The newest inductee into Pether Thiel’s fellowship program is Samuel F. Poirier. The 20 year old founded Retinad, an analytics company that is helping developers and advertisers better understand the way we all behave inside of our virtual reality headsets.
Peter Thiel is not a man known for making poor decisions. The Silicon Valley kingmaker initially rose to prominence as a co-founder and CEO of the digital finance mainstay PayPal. Thiel no longer heads that company, but he still maintains a net worth of over $2 billion after a series of savvy investments – the most notable of these being a bit of very early angel funding given to a scrappy little website you may not have heard of. It’s called Facebook.
Now a full-time venture capitalist through his firm Founders Fund, Thiel has become something of a god-amongst-men to tech entrepreneurs around the world. With that awesome power comes awesome responsibility and Thiel has chosen to dole out a portion of his massive influence and resources onto a few carefully chosen young talents through the Thiel Fellowship.
This fellowship awards individual entrepreneurs with a $100,000 “donation” under the premise that they pause, or cancel, their college education in order to focus full time on their unique ventures. This money should not be mistaken for an investment – which would require the entrepreneur to sacrifice some of its equity – but rather it is a ticket that allows these young innovators to continue building towards their goals.
In addition to the cash, Thiel fellows are granted access to a vast network of high profile Valley personalities that is, in many ways, worth immeasurably more than that 100 grand.
For Samuel F. Poirier this is certainly the case. In an interview with UploadVR, he made it perfectly clear that, although he is thankful for Thiel’s generous donation, he would take the network over the cash any day of the week. Poirer’s company is Retinad – a VR analytics startup with 10 employees all working toward one common goal: mapping, diagnosing, and unravelling human behavior inside of a VR headset as thoroughly as possible.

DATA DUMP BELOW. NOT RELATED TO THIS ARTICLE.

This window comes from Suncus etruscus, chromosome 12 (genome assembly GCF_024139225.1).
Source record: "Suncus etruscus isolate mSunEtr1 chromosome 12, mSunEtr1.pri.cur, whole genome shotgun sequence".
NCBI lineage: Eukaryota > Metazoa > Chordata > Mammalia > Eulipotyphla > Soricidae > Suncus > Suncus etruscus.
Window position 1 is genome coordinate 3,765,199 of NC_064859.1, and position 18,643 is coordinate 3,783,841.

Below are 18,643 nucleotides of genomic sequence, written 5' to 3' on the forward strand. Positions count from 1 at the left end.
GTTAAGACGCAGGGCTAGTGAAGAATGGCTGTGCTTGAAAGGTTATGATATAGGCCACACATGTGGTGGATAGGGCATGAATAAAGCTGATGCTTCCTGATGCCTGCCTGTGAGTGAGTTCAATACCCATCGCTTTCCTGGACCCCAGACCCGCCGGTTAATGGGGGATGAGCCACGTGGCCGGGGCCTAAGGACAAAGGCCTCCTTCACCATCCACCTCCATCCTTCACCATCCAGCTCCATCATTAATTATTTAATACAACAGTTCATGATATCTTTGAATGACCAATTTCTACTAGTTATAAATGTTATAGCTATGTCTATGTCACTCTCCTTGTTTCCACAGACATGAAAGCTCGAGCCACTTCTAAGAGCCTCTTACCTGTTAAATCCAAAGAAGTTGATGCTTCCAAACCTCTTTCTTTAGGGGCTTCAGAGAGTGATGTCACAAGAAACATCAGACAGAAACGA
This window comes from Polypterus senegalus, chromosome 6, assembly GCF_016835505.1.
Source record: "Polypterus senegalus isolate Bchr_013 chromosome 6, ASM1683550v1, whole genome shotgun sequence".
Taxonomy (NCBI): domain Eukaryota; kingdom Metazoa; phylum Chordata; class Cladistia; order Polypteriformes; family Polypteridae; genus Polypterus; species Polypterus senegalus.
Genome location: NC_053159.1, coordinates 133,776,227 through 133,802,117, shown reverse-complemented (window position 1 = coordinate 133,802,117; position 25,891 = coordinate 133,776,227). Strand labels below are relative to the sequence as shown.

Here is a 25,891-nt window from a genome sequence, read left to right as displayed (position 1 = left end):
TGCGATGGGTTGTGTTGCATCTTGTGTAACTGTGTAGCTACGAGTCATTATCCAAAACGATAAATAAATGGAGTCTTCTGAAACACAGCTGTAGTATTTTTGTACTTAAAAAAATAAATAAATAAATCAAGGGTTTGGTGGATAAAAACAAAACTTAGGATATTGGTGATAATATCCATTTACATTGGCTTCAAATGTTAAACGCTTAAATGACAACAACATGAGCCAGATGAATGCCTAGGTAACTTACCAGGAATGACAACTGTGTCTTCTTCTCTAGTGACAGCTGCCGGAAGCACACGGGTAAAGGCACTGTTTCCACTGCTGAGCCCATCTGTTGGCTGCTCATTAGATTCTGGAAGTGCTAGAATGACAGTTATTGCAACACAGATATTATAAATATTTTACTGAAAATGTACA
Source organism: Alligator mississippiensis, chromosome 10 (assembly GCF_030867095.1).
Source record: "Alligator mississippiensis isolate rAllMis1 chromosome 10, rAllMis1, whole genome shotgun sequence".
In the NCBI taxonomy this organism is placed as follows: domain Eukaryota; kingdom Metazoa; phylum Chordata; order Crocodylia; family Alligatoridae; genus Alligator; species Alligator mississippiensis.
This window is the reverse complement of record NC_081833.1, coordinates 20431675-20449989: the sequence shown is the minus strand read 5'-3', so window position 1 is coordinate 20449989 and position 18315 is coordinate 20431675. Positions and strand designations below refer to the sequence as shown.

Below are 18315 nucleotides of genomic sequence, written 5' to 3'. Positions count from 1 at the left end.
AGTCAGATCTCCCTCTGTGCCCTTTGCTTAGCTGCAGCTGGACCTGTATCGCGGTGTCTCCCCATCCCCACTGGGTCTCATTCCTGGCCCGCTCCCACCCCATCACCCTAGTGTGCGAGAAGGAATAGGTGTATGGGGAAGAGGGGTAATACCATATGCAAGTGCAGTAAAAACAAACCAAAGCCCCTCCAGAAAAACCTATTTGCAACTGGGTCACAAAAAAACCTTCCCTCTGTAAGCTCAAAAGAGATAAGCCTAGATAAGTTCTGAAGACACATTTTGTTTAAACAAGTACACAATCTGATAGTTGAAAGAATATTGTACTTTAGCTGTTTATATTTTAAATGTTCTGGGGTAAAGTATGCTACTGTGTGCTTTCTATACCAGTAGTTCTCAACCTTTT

According to Poirier, “We aim to track everything that goes on in a VR app and become the default info platform for virtual reality.”
Retinad does this by creating “Gaze heat maps,” as well as “Working on emotional tracking for things like breathing, laughing and even your head movements.”
As Poirier puts it: “Your head movements are very distinct depending on what your doing. If you’re laughing you have distinct head movements, for example. It’s the same for if you are crying or are happy or stressed.”
Poirier and his team created custom software that detects these fine-tuned motions and translates that into understood behaviors. For example, if you are in an experience that is scary you are more than likely moving your head about quickly so as not to be surprised by any nefarious ghosts or ghouls. These motions are distinct enough for Retinad to track, decipher, and explain to any of its many subscribers.
According to Poirier, that list is constantly growing and includes development houses, studios, and advertisers.
“Advertisers find huge benefit in this type of data,” Poirier said. “They would not want their ad to run while you are in a heightened state of stress or fear, they’d want it to run when you are happy and relaxed. Retinad can help them pinpoint those moments.”
This type of data mining may be too big a pill for some to swallow. There is already a good deal of concern over privacy policies, cookies, and other behavior tracking methods online. Now that the very motion of our heads is being analyzed for advertisers, I had to ask Poirier what his take is on what many may perceive as an invasion of privacy.
“First of all we never reveal individual data to anyone, it is always displayed as the trend of a large group,” Poirier said. “Secondly, we believe that products of any kind need effective feedback in order to become better. Our goal is to provide that information as best we can and drive this industry forward alongside developers.”
As VR technology continues to grow there will be more detailed information for Retinad to mine. Poirier said his company is prepared to incorporate things like eye tracking into its platform as well.
New mediums change the game for everyone, including advertisers, and now it seems the age of the VR ad is fast approaching. However, it remains to be seen whether or not the public at large will accept the fact that the VR device on their head is capable of communicating this type of information.